Things are different in New Zealand.  Domestic flights are still like they were between Glasgow and Lewis in the Good Old Days ie about 25 years ago when security as we know it today was unnecessary, where the same staff greeted you at the airport year in and year out and therefore knew you.

Mind you there are still moments like that at Stornoway.  A few years ago when I was travelling weekly between Stornoway and Glasgow for several months I walked towards the check-in desk and as I approached it the person behind the desk already had my boarding pass prepared and gave it to me with a ‘I’ve given you your favourite seat again, Mr Edwards’.

A couple of years ago as I boarded the Auckland to Napier flight for the last leg of my journey home to Napier and was welcomed on board with ‘Graham, you’re back. Wonderful’ and a chat before I took my seat. The flight attendant is a lady (I nearly said girl’ which to me she is but I realise that that isn’t PC these days) from nearby whom we know.  How special and at home does that make you?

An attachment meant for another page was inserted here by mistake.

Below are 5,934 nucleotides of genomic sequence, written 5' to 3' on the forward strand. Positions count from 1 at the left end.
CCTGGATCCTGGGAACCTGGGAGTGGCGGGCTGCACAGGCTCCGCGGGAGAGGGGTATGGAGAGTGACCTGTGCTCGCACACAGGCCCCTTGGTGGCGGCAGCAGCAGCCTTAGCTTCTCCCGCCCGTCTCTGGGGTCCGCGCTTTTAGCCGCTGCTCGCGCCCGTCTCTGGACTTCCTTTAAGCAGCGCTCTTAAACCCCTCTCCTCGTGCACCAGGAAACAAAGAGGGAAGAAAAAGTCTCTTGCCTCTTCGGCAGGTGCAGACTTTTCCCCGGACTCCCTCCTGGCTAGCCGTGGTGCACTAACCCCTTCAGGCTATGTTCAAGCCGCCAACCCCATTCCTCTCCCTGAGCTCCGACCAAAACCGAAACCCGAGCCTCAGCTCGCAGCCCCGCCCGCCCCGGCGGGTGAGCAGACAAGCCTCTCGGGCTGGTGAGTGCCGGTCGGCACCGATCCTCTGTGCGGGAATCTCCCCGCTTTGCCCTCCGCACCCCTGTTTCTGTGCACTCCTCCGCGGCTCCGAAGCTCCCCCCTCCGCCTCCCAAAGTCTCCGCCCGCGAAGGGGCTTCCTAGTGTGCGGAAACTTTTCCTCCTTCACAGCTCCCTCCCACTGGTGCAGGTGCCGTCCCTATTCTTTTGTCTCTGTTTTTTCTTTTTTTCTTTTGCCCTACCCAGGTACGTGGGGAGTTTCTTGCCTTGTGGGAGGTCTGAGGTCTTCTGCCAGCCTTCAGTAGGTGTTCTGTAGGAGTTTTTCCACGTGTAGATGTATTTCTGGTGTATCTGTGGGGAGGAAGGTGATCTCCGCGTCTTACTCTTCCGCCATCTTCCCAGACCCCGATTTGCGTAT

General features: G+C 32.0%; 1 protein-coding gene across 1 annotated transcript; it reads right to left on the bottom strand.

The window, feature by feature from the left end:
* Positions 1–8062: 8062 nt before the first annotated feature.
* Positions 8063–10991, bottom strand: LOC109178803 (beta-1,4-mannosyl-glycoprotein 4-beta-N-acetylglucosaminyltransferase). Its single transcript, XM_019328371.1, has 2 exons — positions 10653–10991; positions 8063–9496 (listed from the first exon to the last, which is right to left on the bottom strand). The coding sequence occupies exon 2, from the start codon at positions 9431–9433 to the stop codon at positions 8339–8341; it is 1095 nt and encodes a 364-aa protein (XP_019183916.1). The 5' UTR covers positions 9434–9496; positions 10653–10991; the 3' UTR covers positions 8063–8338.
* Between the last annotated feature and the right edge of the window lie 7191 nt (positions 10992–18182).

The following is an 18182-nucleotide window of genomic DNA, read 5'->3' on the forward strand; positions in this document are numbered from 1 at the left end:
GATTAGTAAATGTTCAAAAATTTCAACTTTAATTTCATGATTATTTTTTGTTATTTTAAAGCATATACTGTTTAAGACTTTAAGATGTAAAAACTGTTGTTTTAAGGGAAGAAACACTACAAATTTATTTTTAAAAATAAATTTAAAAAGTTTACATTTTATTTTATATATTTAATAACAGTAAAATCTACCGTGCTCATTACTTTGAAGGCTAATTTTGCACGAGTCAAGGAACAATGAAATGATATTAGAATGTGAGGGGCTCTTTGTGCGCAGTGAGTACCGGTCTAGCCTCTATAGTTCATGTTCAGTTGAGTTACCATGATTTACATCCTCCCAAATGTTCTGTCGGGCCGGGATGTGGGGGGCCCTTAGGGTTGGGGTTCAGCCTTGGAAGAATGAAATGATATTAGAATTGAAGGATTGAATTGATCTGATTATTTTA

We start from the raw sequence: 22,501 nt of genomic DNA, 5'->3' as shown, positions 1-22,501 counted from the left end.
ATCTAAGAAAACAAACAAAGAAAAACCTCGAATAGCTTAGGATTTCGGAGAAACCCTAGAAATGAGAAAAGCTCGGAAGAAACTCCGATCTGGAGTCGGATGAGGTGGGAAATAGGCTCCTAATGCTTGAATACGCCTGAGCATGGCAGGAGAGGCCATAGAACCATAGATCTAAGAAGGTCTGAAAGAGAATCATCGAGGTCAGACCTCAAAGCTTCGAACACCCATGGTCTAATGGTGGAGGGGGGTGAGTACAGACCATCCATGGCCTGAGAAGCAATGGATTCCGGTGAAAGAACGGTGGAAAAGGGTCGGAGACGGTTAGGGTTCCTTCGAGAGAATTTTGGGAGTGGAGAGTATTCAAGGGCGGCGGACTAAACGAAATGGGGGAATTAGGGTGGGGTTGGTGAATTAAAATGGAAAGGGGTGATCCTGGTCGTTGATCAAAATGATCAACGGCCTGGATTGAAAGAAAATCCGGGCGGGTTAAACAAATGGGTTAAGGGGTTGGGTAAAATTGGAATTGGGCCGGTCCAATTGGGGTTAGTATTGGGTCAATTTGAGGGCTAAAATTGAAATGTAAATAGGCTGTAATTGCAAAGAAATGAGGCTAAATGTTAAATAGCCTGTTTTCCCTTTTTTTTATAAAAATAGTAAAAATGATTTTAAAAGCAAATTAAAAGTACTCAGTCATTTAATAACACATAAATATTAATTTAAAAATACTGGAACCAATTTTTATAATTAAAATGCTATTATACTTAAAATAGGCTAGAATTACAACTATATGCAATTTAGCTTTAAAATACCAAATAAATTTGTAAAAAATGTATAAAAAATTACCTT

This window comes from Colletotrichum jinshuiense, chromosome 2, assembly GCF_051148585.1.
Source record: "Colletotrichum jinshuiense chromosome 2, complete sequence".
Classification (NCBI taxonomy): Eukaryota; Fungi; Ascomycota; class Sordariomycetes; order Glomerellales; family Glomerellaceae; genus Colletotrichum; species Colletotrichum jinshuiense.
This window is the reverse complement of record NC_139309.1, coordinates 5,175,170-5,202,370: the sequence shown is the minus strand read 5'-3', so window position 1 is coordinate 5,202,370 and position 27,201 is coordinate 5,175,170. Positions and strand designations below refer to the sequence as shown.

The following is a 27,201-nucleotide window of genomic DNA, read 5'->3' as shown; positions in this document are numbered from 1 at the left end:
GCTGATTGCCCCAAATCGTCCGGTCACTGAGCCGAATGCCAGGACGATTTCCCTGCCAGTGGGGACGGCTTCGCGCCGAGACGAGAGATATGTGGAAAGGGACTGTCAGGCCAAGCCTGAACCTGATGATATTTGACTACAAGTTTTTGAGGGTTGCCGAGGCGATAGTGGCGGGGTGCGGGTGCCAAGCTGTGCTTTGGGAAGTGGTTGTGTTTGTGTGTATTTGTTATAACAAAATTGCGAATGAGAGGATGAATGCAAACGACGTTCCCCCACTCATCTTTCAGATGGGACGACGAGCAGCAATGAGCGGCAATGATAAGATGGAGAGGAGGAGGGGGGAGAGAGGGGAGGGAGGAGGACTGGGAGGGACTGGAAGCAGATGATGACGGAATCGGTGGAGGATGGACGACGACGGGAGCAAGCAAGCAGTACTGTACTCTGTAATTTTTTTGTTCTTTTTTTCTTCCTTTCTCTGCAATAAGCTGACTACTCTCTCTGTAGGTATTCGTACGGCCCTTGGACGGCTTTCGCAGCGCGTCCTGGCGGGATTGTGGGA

So my next posting should be as a Hebridean in New Zealand.  See you there - I hope.

Saturday 5 November 2011

Hong Kong

Well that was undoubtedly the best $10 US I’ve spent for a long time.  Possibly since the last time I was in Hong Kong International airport.  For the $10 you get access to a lovely clean, powerful shower and bathroom/washroom facilities with all the toiletries including tooth brush and paste all provided.  I feel like a new man.  Come to think of it that’s how my last partner felt: like a new man.  Leastways that’s what she acquired!  But I digress.